My heart is pale
as the daylight moon hiding
in the pines, trying to be full
with her south end sliced off;
a bent lamp to light
a ghost's foot.
My mind's black as soil
where skeletal leaves fall
from century's last rose, in the
color of memory wisteria blue, or
lavender as lamb's ear in thick sticky spikes
that trembled like your hand
with the loving of bees.
I would tell them you've gone
put out like a lamp, or a moon
snuffed to new; bees like to know
but they're husks in their hives
with their fat queen's stilled hum,
legs stiff as your lips so unsaved
by sacrifice, or perpetual labor
deep in the rose hips.
My eyes drip a mirror of scarlet birds.
I'll watch through the glass til all of us die
til our pink watery ghosts flow up and fall,
haunts with the bees in rose sunset sky.
posted for Ghosts
1) It's a longstanding tradition dating as far back as medieval times for beekeepers to go to their apiaries and inform the bees when someone in the household died so the bees could also mourn.
2) There is currently a worldwide pandemic of honey bee deaths, thought to be caused by pesticides and resultant weakening of the bees' immune systems. 8 species of bees are on the endangered species list, but not as yet the honey bee. Nonetheless, there have not been any honey or bumblebees in my own garden for at least the last three or four years.
Images: Wisteria and Bee, © Ohara Koson, 1930, Public Domain
Weird Sky, 2015 ©joyannjones
Oh, I feel this poem. So moving, Joy, the trembling hand, the loving of bees, the loved one a light put out like a lamp or a moon. And, especially amazing: "My eyes drip a mirror of scarlet birds." I love the tradition of letting bees know when someone has died. And I HATE all the pesticides threatening their aurvival and their necessary work. Thank you for speaking for them, my friend.ReplyDelete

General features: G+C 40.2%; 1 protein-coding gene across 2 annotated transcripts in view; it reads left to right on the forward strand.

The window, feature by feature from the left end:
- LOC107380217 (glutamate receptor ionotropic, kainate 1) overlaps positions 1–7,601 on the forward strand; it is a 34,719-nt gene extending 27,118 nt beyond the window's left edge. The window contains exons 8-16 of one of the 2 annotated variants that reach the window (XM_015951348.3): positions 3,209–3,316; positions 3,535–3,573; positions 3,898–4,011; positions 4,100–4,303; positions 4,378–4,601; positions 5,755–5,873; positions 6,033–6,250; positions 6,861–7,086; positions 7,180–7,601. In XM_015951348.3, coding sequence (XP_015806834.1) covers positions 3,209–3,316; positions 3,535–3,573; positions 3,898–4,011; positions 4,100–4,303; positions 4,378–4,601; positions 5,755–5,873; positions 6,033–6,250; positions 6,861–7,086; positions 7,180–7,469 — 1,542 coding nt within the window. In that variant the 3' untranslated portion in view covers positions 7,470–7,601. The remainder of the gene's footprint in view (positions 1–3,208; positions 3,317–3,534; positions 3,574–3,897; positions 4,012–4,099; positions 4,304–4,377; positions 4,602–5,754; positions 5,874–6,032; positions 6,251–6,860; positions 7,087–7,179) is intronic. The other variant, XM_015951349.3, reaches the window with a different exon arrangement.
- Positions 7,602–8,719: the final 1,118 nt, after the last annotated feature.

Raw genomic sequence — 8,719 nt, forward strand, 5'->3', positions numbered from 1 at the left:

Thank you, dear Sherry. You are a far more tireless advocate for all the little live things than myself, and I thank you in turn for that, and for all you do.Delete
The penultimate stanza spoke to me the most strongly, with its sacrifice and labor seeming to harvest or lay by so very little, or maybe nothing but a ghosty echo of what once lived and hoped and felt.The poem makes me think of something there, but hollowed out, a hive with a dead queen, a diminished moon during daylight. A pang for something that used to be or should be more than the suggestion of itself that it has become. And yeah, the bees--I se so few of them anymore and the ones I do see are bumblebees, never honey bees anymore.ReplyDelete
Thanks Shay, for getting it. It's sad for me, not having the bees. They used to throng my herb and flower beds, so much so that I had to transplant several things further from the walkway to avoid riling them up. Now it's all wasps and moths and ants.Delete
Ghosts appear more and more frequently in my poems; if they are lightning rods for calibrating loss, then, like dreams, they are more deeply imbued or seeped in absence, though their appearance takes so many of the images cultivated in this poem -- a moon by day (perfect) lopped off by the emptying phase (yes again); falling petals of the rose which did not bloom into this century, the rainy pane of tears and, of course, those "pink watery ghosts" which "flow up and fall." All of it a ruined Japanese landscape of an elegy for vanished bees. They aren't named til the end which is perfect, because their ghosting have everything to do with what we lost en route to the final stanza. And their death is centrally ours though we refuse mightily to accept that. On Kangaroo Island in Australia, a quarter of the Ligurian bee hives were lost to fire -- producers of the finest, sweetest strain of honey in the world -- and the green carpenter bee may have gone extinct, taking with them the spine of a living harmony. Sigh. Very well done, friend, what a joy to know Hedge is back.ReplyDelete
Yes, ghosting everything, the symbol of what is needed lost almost overnight...thanks for reading B, and for seeing ghosts with me.Delete
a bent lamp to lightReplyDelete
a ghost's foot - excellent writing! And that tradition is so poignant and so celebratory of the oneness of the planet.
Thank you. Yes, that tradition is an example of how we once felt connected to the natural world.Delete
The mourning in this is so strong... and who should we morn with, when the bees are gone? We have less of bee-deaths (yet), but there is so much being lost without bees, apples and plums to mention a few. I have read that in China they have to have people to pollinate flowers to get any fruit.ReplyDelete
Hand-pollinating--only China may have the population to do that! Thanks, Bjorn, for your insightful reading.Delete